SOUTHEND electro-rockers the Horrors are back in business as their fifth studio album, V, jumping straight into the top ten of the UK album charts.

The Echo spoke with Rhys Webb, the band’s bassist, about the new release and their plans now the long wait to release the new album is finally over.

He said: “We are feeling great right now and also quite relieved because it has been a long time coming for us to release this album.

“It was a long process with lots of ups and downs and it is just great the album is out and the prospect of touring is back.

“The reviews have been really positive and it seems people who have liked our other albums are also fans of V.”

The five-piece includes two former students of Westcliff High School for Boys in Kenilworth Gardens, guitarist, Josh Hayward and Rhys.

The new album, released on Friday September 22, ended its first week at number eight in the charts.

The 34-year-old feels that the process writing the album was a breath of fresh air after their 2013 release, Luminous.

Instead of working in their own home studio in Hackney, the band sought a new direction, bringing in Grammy winning producer, Paul Epworth, known for producing Adele’s number one album, 21.

Rhys said that the process of making the album had a very different dynamic to years gone by.

Rhys said: “We had a discussion as a group, one thing that was important was to have a darker sound at times.

“It was something we really wanted to explore.

“We had not worked with a producer or anyone creatively outside the band in our studio for years.

“We wanted to work with someone new outside our normal environment.”

He felt that one of the most important elements of the album was having the chance to give the instrumentation “space”.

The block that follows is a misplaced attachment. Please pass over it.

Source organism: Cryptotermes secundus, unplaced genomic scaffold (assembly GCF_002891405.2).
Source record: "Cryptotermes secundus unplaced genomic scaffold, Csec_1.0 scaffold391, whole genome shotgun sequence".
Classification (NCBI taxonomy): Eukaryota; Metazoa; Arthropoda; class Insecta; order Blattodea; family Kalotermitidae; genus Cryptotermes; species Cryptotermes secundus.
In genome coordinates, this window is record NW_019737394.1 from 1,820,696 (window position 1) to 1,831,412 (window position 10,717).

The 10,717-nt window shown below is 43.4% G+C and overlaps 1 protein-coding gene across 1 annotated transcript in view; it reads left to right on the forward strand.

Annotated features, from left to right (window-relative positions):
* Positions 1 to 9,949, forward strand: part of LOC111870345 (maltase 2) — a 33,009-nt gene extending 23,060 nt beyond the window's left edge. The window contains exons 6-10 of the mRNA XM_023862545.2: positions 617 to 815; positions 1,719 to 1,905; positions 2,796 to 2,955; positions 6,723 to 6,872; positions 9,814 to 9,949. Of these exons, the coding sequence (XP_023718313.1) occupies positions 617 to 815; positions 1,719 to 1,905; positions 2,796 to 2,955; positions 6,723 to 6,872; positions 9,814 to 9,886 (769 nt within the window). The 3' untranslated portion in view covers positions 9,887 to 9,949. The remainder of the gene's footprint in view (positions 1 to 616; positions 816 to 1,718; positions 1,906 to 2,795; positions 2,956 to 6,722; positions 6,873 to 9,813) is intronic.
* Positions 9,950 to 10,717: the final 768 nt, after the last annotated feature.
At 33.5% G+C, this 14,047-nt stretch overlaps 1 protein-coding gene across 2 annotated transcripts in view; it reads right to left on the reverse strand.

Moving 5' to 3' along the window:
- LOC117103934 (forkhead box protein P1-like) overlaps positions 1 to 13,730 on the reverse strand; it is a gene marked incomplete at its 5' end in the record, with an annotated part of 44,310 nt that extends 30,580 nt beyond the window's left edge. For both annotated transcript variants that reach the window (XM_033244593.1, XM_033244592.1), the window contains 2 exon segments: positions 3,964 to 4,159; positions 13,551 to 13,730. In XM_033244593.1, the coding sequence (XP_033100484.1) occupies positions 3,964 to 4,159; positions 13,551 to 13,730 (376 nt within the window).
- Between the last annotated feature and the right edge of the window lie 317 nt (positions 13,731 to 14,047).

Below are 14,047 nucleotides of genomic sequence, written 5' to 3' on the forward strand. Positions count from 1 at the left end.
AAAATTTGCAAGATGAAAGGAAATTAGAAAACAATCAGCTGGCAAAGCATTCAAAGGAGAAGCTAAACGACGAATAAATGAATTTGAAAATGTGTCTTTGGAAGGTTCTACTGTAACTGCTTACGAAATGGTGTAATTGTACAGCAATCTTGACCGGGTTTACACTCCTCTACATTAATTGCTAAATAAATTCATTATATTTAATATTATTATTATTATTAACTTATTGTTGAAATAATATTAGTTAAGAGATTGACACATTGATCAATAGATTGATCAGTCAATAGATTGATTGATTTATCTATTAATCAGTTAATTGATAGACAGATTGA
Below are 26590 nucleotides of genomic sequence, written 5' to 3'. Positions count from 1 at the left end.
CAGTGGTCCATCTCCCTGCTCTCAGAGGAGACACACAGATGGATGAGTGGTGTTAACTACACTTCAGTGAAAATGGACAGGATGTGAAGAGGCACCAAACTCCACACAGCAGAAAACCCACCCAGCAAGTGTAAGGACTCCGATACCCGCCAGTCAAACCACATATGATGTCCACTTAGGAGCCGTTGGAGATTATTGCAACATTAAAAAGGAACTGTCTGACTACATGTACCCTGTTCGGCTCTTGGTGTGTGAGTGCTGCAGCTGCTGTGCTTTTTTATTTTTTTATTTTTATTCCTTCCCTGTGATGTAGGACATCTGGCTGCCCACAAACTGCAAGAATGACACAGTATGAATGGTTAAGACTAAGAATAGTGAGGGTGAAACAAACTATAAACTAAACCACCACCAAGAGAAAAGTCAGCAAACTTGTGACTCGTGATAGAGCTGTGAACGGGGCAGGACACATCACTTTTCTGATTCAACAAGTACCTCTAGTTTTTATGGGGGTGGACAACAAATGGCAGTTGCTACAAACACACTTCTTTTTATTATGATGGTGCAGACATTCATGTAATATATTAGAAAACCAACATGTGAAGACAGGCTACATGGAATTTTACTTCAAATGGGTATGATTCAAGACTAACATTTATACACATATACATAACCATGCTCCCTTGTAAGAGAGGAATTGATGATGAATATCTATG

Among the tracks that Rhys holds dearest to him is the third track, Machine.

Rhys said: “It was presented by Tom (Furse) as this really well treated loop.

“Tom was very interested in that sort of mechanical sound and the first thing we put on there was this heavy guitar.

“Of course there is quite a strong atmosphere to the music on the album, that is something we enjoy.”

Although the album has its harder moments, it mixes well with slower and softer songs such as the band’s latest single, Something to Remember Me By.

Rhys said that the band never set out to write the album to a specific genre which through their 12 year career they have tried to do before.

He said: “We were quite aware that the songs had quite different sounds, many different moments happen throughout.

“We felt we should not stop that if it was right. It was nice to have a bit of movement with what we were doing.

“Albums are great when they can take you up and down and show you different sides of an artist’s sound, I think.”

Rhys said that Ghost and Weighed Down are his favourites on the album for that reason.

He added: “For me, Weighed Down is great because of the heavy atmosphere.

“When we wrote that track, it was the first we did with Paul and it came together very quickly, almost like we were not thinking about it, just taking the music where it wanted us.”

The band faced a difficult first week for the release of V.

They had stiff competition from stadium fillers, the Killers and American rock legends, Foo Fighters.

With the way music has changed even between their last album and now, Rhys said he noticed it a lot during the band’s first week.

He said: “Everything has completely changed, now it is a case of getting our heads around doing things again.

“We started in a world where people were buying records and when people were not able to just spend £10 a month to have all the music you want. Personally, I like to have the actual artefact, I would not use streaming myself.”

The Horrors are now among the best in a new era of music.

Their new album remains in the top ten of the UK album chart and they hope the release is a sign of even greater things to come.